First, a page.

Through the mists of time

What  a weird experience I had the other evening.  Let me tell you about it.  My husband had taken the dogs out for a walk, and I had gone out to meet them on their return.  The mist had been gathering, but now it had transmogrified into an entirely different beast…..  Continue reading

Peace, perfect peace.

This is for Debbie Roth’s fabulous ForgivingConnects  post on peace of mind.


Lately, I’ve been saying this affirmation/prayer before meditating.  These 4 things (restlessness, delusion, judgement and impatience) are big old habits for me to relinquish if I’m ever to experience lasting true inner peace.

I hope you experience inner peace at some point today.  Make the time….it’s worth it!  Much love, Anita.😘

Is patience really such a virtue?

Patience, from the Latin patientia, a derivative of pati, to suffer or endure.

The trouble with patience:

Patience is our ability and willingness to endure misfortune and adversity.  Patience is certainly a virtue to my mind, conjuring as it does such synonyms as:  humility, submission, endurance, calmness, composure, self-restraint and equanimity.  And yet, some of these definitions may at first hand appear negative.  For example, if a person appears to be humble, are they perceived as allowing others to walk all over them?  Likewise with submissiveness.  However, when we bring to mind some of the other meanings of patience, namely the qualities of endurance, calmness, composure, self-restraint and equanimity, these appear to be wholly positive.  Many of us can confuse the concept of patience in order to get our own way in the end!!  This is simply the little self (the ego) trying to micro-manage every aspect of our life and that of others around us.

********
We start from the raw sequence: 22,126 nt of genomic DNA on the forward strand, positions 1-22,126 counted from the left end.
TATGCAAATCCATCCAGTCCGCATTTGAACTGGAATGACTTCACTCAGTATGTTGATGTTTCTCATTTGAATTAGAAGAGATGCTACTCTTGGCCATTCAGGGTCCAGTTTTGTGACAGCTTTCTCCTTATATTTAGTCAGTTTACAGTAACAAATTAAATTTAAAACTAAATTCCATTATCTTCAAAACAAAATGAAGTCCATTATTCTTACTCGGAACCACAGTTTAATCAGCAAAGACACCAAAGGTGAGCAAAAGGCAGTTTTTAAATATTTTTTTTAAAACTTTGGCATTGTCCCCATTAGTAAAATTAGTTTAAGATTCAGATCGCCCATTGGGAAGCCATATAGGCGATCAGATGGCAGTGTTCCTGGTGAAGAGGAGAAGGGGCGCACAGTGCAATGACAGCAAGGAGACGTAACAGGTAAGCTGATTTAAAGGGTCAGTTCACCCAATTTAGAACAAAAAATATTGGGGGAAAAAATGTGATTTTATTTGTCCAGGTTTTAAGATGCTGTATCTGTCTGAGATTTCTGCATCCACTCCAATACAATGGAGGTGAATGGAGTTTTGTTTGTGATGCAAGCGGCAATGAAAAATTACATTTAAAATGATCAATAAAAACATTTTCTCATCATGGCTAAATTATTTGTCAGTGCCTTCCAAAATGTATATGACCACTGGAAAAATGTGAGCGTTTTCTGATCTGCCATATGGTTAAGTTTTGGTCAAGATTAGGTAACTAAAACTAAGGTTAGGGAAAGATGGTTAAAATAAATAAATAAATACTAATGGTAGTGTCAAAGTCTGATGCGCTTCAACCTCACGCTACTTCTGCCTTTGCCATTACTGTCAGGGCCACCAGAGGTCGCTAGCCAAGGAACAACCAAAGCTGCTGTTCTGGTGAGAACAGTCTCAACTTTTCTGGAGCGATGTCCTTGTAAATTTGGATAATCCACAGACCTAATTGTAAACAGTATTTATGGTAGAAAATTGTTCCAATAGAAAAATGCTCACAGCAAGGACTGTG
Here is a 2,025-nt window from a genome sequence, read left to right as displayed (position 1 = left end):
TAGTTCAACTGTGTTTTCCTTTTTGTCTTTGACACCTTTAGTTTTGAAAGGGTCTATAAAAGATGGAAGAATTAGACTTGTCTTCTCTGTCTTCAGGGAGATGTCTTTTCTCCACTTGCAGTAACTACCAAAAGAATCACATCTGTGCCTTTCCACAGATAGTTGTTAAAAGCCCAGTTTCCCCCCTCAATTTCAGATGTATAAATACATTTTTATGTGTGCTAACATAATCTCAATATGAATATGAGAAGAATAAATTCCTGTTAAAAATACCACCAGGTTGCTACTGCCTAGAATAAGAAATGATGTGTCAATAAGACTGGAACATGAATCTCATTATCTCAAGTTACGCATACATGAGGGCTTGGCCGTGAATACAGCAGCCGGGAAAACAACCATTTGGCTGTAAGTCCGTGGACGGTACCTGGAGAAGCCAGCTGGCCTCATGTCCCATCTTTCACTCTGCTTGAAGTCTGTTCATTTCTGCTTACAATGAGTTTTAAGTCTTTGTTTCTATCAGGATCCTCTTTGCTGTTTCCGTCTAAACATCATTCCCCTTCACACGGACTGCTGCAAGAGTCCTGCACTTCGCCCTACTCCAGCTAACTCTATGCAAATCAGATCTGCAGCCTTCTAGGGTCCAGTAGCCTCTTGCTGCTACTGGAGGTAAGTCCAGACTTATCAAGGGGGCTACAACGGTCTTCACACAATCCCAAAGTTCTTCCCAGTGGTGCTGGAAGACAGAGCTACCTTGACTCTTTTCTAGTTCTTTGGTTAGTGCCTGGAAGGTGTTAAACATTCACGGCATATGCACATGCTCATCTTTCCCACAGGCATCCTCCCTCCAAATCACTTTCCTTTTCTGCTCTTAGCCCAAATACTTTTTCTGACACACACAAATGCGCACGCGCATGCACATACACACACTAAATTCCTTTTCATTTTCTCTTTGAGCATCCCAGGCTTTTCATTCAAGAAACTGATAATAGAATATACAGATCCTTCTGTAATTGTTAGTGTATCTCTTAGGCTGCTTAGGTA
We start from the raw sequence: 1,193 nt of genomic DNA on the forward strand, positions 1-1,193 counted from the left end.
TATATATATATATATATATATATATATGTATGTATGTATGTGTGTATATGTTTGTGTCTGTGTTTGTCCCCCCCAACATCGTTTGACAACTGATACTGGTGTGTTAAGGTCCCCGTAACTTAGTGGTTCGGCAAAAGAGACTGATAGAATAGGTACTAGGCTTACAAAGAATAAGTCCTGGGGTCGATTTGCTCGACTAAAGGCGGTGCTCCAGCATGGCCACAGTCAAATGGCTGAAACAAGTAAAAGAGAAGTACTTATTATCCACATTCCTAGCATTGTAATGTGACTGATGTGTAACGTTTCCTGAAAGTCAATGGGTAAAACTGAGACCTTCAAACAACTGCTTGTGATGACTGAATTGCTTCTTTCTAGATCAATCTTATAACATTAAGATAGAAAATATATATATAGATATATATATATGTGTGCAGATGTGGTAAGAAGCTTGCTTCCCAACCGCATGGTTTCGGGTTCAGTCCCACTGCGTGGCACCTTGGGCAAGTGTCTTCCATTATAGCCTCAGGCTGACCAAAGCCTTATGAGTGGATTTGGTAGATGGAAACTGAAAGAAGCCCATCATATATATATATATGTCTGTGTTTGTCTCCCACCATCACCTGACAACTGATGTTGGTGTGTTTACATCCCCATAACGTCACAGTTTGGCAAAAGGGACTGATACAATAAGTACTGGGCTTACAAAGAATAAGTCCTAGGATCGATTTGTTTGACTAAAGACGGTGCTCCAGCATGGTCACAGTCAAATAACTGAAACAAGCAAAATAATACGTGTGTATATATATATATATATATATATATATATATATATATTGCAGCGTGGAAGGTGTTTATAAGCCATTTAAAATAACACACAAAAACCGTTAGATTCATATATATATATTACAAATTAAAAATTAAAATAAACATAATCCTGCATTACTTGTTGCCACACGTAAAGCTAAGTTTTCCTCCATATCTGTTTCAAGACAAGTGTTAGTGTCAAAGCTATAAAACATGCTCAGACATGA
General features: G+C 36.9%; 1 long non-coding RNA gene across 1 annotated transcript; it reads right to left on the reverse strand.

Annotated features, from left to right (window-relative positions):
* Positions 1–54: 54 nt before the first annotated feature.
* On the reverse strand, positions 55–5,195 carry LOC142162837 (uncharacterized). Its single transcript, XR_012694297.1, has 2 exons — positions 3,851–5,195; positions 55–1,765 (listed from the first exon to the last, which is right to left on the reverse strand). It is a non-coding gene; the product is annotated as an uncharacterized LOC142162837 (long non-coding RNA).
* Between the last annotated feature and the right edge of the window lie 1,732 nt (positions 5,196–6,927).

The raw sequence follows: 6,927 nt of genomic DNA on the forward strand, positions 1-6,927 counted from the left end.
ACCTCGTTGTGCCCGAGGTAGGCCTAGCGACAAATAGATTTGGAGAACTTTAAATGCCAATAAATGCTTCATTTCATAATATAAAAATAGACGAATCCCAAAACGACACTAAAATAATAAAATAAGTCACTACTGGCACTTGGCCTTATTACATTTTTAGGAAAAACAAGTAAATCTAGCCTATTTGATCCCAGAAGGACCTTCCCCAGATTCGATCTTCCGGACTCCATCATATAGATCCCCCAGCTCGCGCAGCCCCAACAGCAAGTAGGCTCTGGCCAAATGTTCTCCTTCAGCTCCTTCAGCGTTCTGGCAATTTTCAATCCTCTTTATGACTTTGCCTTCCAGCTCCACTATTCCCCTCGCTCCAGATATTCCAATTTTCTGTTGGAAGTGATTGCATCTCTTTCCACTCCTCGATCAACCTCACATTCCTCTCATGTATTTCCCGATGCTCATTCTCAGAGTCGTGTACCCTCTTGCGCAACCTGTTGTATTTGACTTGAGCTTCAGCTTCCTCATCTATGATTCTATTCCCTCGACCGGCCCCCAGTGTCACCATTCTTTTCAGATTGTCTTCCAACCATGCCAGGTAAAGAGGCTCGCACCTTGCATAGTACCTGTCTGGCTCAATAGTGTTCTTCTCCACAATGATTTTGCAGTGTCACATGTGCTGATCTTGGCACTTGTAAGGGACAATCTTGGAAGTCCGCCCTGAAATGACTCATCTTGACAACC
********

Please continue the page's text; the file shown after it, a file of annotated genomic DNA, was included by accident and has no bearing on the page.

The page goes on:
“I am extraordinarily patient, provided I get my own way in the end.”

– Margaret Thatcher, British Prime Minister (1979 – 1990)

 

The struggle is half the battle:

The busier we are with daily life, the less even-minded I feel.  My calmness disappears in a fog of ego-bound restlessness, frustration and impatience.  I guess many of us have this struggle at various times in our lives.  But is it self-imposed?  I think I’ve figured out why this is.  It’s all to do with our relationship with the big T: Time.

Time’s up!:

Time is a manufactured state that we humans imprison ourselves in and one against which we struggle impatiently throughout our lives.  There is a better way.  Look to the animal kingdom, to our pets.  Are they stressed about time?  Are they rushing to be somewhere at an allocated time and worried about others’ reactions if they happen to arrive late?  No, of course not!  Let’s stop putting ourselves under this time pressure.  Not so easy in the workplace, I grant you, but a few moments stepping back from the frenzy of time-restraints can reset our inner balance, enabling us to work thereafter with increased patience, calmness and equanimity (not riding the storm of emotions high and low).

How to nurture patience in your life:

So how can we develop and nurture patience, and all its synonymous qualities outlined above, in our daily lives?  Below are 3 examples:

  1. You’re late for work.
    Instead of flapping and rushing, pause, close your eyes and take as many calm breaths as you need. Then think through the situation logically. How might you create a win-win situation for you and your employer? For example, phone them to explain and offer to work later to make up the time.
  2. You give a task to someone to do and they have not done it by the desired time.
    Do not allow yourself to become angry. If you find yourself thinking disparaging or angry thoughts towards the person, do not give these more power by enunciating them. Instead say nothing and walk away for a few minutes to collect yourself. Keep trying to slow down the breath as this will allow you to think more clearly. Why was the desired time so important to you? Can the task be delayed? What are the reasons for the task not being done? Did you properly supervise the person and check in on their progress? How can you proceed? and so on. Any decision you take, or words you say, must not derive from chaotically-veering emotions but should be wisdom-guided.